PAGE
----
In exile, the family gathered for a brief time in Portugal, but she and Umberto decided to separate. She and their four children soon left for Switzerland where she lived most of the time for the rest of her life, while Umberto remained in Portugal. However, the couple never divorced, partly for political reasons. The republican constitution not only forbade the restoration of the monarchy, but also barred all male members of the House of Savoy, as well as former queens consort, from returning to Italian soil. Nonetheless, Umberto lived in hope (albeit declining over the years) of returning to the throne. Both were devout Catholics and felt divorce was potentially damaging to a Catholic king.
For some time, she lived in Mexico with her daughter, Princess Marie-Beatrice, and her grandchildren. Marie-José returned to Italy only after her husband had died in 1983. She died in a Geneva clinic of lung cancer at the age of 94, surviving her two brothers and some of her nieces and nephews. Marie José's death was instrumental in influencing the Italian government to amend its constitution to allow male members of the House of Savoy to visit Italy. The funeral was held at Hautecombe Abbey, in Savoy in the south of France, and attended by 2000 guests. Among them were Albert II of Belgium, Juan Carlos I of Spain and Farah Pahlavi, the last Empress of Iran.
Marie-José was buried in Hautecombe Abbey beside her husband.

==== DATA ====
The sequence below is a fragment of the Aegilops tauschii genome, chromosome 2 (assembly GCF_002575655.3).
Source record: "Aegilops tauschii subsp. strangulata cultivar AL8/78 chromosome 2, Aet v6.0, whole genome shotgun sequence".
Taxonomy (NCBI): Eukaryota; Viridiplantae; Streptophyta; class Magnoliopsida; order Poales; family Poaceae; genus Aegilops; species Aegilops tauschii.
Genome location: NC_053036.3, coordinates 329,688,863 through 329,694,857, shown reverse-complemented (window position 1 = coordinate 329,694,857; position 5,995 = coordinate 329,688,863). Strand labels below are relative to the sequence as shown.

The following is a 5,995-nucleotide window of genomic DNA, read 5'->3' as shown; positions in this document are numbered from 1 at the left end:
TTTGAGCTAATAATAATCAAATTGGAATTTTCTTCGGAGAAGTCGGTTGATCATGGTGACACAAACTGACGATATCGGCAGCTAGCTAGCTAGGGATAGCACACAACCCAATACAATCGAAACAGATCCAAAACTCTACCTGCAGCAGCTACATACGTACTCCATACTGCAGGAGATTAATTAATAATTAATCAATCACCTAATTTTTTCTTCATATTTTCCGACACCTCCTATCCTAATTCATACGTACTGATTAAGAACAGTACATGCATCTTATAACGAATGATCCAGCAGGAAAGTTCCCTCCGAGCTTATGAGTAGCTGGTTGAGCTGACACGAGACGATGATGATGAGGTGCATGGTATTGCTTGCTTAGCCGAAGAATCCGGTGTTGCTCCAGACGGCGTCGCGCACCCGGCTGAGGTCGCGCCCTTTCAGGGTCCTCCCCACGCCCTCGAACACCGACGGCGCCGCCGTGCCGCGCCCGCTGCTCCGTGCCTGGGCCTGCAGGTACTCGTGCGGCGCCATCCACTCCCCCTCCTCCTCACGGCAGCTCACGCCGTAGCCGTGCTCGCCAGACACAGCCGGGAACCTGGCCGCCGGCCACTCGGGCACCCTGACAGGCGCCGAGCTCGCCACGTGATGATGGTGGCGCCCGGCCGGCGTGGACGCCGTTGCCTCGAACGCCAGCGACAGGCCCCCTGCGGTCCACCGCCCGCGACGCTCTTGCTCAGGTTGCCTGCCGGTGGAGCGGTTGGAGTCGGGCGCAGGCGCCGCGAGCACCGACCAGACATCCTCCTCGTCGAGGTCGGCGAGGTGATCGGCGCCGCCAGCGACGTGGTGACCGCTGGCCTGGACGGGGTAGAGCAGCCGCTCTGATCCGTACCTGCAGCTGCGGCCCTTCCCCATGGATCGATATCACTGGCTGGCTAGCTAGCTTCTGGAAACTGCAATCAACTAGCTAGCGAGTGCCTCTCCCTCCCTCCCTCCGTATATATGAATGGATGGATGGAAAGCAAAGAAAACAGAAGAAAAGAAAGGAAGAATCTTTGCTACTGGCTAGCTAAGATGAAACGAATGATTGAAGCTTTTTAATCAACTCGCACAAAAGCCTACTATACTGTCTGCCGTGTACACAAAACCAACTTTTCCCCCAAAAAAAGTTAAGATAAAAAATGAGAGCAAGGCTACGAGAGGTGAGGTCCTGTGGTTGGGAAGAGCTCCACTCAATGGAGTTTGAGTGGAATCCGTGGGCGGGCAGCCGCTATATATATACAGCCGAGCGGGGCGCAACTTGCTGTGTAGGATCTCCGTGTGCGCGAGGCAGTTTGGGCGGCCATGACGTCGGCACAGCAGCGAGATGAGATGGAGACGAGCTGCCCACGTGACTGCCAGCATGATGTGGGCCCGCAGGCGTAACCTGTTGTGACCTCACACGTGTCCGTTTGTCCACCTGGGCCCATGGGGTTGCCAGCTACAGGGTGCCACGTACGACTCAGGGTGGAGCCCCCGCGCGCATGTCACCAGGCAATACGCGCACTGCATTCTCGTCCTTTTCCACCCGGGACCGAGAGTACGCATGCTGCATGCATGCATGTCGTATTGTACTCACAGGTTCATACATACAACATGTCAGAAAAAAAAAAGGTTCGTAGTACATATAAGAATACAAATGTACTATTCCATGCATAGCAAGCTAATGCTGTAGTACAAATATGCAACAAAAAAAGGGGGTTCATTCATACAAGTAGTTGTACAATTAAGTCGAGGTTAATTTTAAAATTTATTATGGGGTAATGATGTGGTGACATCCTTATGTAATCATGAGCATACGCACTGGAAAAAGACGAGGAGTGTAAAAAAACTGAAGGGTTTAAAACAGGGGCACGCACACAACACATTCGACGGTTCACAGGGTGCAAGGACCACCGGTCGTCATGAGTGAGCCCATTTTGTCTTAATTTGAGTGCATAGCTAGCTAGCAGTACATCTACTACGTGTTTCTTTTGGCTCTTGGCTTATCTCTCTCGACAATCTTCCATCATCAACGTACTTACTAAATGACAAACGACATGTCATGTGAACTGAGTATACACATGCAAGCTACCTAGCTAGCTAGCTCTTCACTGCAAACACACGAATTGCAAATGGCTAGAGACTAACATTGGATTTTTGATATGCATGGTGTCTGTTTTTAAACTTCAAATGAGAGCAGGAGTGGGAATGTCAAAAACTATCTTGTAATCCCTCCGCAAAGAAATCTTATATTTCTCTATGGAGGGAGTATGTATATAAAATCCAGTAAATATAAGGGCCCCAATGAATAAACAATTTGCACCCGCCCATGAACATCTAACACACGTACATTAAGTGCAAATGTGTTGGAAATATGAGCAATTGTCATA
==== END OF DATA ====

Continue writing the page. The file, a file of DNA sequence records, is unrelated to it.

Like her mother, Queen Elisabeth, she inspired a musical contest: the Queen Marie José international musical composition prize, a bi-annual contest held in Switzerland since 2000.
Arms and Monogram
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Titles, styles and honours
- 4 August 1906 – 8 January 1930: Her Royal Highness Princess Marie José of Belgium
- 8 January 1930 – 9 May 1946: Her Royal Highness The Princess of Piedmont
- 9 May 1946 – 18 June 1946: Her Majesty The Queen of Italy
- 18 June 1946 – 27 January 2001: Her Majesty Queen Marie José of Italy
National dynastic honours
- House of Savoy: Dame Grand Cordon of the Order of Saints Maurice and Lazarus
- Holy See: Dame of the Order of the Golden Spur
- Sovereign Military Order of Malta: Dame Grand Cross of Justice of the Sovereign Military Order of Malta, 1st Class
- Austrian Imperial and Royal Family: Dame of the Imperial and Royal Order of the Starry Cross, 1st Class
- Greek Royal Family: Dame Grand Cross of the Order of Saints Olga and Sophia